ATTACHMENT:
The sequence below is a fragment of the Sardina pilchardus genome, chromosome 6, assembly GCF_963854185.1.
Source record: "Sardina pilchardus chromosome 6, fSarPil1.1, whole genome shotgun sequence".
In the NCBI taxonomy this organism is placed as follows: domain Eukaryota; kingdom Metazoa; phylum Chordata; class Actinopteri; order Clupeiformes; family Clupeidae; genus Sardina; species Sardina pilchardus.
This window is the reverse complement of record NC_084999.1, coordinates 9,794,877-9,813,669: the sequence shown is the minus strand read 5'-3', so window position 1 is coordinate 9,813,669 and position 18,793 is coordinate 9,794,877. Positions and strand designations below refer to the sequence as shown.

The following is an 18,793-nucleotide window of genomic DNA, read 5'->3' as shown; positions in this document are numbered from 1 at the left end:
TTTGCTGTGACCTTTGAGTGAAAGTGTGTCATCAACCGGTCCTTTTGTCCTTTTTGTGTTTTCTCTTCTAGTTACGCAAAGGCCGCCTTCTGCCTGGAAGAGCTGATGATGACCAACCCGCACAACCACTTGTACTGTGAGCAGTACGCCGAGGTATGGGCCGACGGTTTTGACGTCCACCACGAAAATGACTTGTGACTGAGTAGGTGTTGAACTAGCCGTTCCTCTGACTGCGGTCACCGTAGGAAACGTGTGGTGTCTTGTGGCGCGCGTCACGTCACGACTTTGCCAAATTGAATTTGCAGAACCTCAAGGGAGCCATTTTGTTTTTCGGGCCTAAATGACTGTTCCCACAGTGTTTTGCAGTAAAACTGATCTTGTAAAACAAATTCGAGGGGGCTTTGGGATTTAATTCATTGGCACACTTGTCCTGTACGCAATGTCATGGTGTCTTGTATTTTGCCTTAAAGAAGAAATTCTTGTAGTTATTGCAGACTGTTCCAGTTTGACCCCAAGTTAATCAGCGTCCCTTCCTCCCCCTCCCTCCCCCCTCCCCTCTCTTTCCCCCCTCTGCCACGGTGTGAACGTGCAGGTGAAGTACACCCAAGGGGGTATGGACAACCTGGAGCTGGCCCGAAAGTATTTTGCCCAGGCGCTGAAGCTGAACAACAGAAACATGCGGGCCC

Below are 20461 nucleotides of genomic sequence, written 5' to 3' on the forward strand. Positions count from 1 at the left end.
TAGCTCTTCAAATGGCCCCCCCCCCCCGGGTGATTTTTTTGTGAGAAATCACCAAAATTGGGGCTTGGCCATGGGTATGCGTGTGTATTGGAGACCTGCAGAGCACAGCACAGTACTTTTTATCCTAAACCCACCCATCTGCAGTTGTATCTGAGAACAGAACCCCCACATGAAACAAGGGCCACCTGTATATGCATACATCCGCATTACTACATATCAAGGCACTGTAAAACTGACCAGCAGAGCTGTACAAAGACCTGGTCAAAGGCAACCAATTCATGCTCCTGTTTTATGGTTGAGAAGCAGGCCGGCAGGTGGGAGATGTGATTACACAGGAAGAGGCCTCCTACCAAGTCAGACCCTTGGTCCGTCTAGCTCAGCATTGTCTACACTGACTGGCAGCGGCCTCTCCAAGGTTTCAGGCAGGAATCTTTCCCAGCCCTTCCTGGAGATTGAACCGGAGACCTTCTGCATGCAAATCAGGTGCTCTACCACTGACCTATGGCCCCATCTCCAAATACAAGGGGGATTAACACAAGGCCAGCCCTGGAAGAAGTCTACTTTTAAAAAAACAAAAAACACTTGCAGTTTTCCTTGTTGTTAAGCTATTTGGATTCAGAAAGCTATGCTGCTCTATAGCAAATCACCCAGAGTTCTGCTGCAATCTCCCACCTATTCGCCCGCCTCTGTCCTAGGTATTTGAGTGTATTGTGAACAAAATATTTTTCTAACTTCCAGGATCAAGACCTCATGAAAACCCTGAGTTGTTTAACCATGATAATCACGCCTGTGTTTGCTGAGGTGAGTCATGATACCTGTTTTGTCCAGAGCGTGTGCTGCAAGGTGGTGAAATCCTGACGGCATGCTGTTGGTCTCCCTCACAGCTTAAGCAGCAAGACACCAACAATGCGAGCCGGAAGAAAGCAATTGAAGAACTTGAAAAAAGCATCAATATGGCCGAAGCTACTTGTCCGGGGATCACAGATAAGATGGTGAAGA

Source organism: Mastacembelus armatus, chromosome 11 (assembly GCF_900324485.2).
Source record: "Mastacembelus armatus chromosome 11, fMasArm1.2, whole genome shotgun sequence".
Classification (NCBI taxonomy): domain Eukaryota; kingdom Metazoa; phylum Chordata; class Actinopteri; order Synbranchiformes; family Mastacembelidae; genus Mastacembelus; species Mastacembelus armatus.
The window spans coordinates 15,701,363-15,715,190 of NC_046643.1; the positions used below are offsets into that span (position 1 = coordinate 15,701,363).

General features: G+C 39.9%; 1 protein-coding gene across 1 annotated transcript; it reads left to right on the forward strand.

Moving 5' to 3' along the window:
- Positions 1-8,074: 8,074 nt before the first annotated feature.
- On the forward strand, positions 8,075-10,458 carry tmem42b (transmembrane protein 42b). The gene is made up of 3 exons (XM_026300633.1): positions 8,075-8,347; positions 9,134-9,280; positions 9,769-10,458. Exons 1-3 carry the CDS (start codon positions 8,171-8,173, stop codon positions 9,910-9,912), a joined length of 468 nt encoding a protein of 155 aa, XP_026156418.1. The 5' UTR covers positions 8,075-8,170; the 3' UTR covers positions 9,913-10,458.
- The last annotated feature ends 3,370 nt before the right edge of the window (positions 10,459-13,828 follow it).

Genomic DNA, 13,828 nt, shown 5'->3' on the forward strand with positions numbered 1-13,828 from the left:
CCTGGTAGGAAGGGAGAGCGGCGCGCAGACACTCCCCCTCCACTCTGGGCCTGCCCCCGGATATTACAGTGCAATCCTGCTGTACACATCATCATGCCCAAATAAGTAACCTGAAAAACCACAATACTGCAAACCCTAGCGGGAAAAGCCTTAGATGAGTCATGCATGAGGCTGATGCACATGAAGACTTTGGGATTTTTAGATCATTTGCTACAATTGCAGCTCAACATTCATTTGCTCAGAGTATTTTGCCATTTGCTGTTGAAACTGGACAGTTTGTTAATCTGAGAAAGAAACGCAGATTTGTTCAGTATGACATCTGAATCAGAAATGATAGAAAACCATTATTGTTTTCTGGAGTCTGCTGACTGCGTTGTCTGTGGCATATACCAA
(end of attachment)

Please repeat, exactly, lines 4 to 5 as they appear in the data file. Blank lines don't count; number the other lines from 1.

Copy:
This window is the reverse complement of record NC_084999.1, coordinates 9,794,877-9,813,669: the sequence shown is the minus strand read 5'-3', so window position 1 is coordinate 9,813,669 and position 18,793 is coordinate 9,794,877. Positions and strand designations below refer to the sequence as shown.

The following is an 18,793-nucleotide window of genomic DNA, read 5'->3' as shown; positions in this document are numbered from 1 at the left end: